Seven technologies demonstrating high potential to help solve transportation issues are receiving $600,000 from the University of Michigan’s Michigan Translational Research and Commercialization Statewide Innovation Hub program to continue their advancement into the commercial market.
Five technologies will receive a $100,000 grant while two will receive $50,000 with the opportunity to unlock the remaining $50,000, after certain milestones are reached throughout the year.
“These teams have made the connection between their research and future transportation systems, and are working hard to get their technology to market,” said Eric Petersen, newly appointed U-M MTRAC program director.
“Investing in projects and people will help the state retain leadership in the transportation industry as vehicles become electrified and as autonomous systems are proposed for moving people and goods.”
Projects receiving $100,000 in funding are:
• High-Frequency RADAR for Automotive Autonomous Applications (U-M): A sub-millimeter-wave radar system with superior detection resolutions, wide-scanning range and minimal size, weight and power consumption.
• High-Performance Coatings for Engine Cylinder Bores (Michigan State University): A process to deposit diamond-like coatings onto the inner surface of cylinder bores to reduce friction and resultant fuel consumption.
• Multi-Material 3-D Printing (U-M): A method that integrates electrical assemblies into components through micro-additive manufacturing.
• Variable Coupling Wireless Power Transfer System (U-M): A wireless power transfer system that achieves high efficiency at a wide range of positions and distances between transmitter and receiver.
• Your Own Planner (U-M): An optimal travel planning search engine producing lower costs at minimal effort for given constraints and preferences.
Projects receiving $50,000 in funding are:
• Enhanced Object Recognition LIDARs for Robotics (U-M): A system to complement the distance ranging of LIDARs with fast and accurate object recognition, which will enable LIDAR point clouds to be efficiently translated into object semantics.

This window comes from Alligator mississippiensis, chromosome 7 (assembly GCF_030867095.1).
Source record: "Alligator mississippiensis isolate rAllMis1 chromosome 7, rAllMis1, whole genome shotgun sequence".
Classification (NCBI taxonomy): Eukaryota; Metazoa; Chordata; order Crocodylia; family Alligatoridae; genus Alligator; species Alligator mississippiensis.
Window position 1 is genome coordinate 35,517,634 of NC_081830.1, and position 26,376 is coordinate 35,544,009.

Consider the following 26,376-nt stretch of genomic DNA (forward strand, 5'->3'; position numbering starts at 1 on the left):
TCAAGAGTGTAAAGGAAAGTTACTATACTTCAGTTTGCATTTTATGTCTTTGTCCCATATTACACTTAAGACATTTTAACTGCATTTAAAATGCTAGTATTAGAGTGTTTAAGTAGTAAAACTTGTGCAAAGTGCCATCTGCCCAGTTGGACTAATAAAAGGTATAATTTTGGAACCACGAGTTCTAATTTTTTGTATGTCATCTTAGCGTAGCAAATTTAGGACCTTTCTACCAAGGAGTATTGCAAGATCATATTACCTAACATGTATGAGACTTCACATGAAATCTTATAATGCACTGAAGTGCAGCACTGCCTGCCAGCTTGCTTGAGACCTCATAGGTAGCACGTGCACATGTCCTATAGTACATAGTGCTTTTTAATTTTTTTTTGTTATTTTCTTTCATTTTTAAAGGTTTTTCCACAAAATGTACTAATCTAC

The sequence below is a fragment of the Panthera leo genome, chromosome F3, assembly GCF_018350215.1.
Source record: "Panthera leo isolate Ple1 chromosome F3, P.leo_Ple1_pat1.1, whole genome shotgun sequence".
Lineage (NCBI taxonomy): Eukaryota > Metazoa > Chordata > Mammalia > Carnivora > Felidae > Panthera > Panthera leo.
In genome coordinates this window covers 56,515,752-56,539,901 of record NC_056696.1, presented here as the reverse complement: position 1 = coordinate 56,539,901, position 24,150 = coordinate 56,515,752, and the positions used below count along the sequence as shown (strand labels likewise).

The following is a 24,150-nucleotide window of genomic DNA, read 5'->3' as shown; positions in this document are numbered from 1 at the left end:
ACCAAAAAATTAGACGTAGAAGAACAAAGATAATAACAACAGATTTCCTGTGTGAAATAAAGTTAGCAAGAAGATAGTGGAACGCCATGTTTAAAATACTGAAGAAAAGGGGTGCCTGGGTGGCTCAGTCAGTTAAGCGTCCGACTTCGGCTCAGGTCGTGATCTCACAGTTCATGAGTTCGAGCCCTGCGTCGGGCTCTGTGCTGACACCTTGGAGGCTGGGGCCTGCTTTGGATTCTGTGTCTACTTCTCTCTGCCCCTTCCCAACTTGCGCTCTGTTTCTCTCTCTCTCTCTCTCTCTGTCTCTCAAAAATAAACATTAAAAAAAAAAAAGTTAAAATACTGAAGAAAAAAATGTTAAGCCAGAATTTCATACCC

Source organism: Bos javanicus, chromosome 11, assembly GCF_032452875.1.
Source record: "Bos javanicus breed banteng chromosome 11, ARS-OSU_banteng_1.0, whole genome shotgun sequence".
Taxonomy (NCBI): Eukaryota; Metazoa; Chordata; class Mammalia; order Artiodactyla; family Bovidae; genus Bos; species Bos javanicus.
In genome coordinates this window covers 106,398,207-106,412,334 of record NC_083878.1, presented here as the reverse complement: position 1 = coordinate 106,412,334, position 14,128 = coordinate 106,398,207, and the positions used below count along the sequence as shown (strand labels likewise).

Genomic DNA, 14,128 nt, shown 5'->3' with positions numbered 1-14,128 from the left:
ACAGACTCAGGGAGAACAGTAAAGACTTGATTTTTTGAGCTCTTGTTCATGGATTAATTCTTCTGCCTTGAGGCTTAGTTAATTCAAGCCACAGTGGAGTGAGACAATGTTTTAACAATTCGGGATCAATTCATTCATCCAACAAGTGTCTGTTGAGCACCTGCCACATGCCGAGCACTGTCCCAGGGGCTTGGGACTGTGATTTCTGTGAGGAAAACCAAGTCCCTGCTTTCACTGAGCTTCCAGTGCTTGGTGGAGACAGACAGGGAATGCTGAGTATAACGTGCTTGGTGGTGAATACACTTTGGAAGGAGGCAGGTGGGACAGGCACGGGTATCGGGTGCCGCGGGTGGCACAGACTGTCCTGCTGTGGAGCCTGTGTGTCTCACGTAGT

• Sensor Fusion and Cognitive Computing Solution for Autonomous Driving (U-M): A reduced computing power system that converts raw sensor inputs into highly compressed “cues” to enhance the accuracy of real-time decision-making tasks such as trajectory prediction and multi-object tracking.
Since 2012, U-M has been running the MTRAC advanced transportation program. Over the course of five years, the program received 47 project proposals, funding 17 of them generating a total of nearly $8 million in follow-on funding. Due to the program’s success, U-M was designated a statewide innovation hub for advanced transportation projects in February 2017.
The advanced transportation innovation hub is part of a statewide initiative, in partnership with the Michigan Economic Development Corporation’s Entrepreneur and Innovation initiative, funding translational research and accelerating the creation and transfer of new technologies from institutions of higher education, hospital systems and nonprofit research centers. Technologies can be from research settings to practical real-world applications.
The U-M innovation hub is run jointly with the Center for Entrepreneurship and the Office of Technology Transfer.
“Having this many projects qualify for funding is an incredible sign that the program is working and an excellent representation of the type of intellectual talent we have in our universities across the state,” said Denise Graves, university relations director at MEDC.
“Being able to move transportation technologies from research to market is essential in growing Michigan’s economy. Combining our state’s brainpower with resources like MTRAC is a great example of providing commercial focus to research projects that can be translated into real world products.”
U-M is one of four universities with an MTRAC program, joining Michigan State University, Michigan Technical University and Wayne State University. Each university focuses on a different industry, including agriculture biology, advanced applied materials, life sciences, advanced transportation and biomedical.
In collaboration with the host universities, supported by the Michigan Strategic Fund and managed by the MEDC Entrepreneurship and Innovation initiative, MTRAC programs have funded 138 projects, helped develop 19 startup companies, created 61 jobs, secured $76.4 million in follow-on funding, and licensed technology to 12 industry partners.
Funding for the U-M innovation hub projects begins Aug. 1 and runs through July 31, 2018. The statewide U-M MTRAC innovation hub transportation program will accept new applications beginning in January 2018.
MEDC’s Entrepreneur and Innovation initiative establishes Michigan as the place to create and grow a business by providing high-tech startup companies with access to a variety of critical resources, such as funding and expert counsel, from ideation to maturation.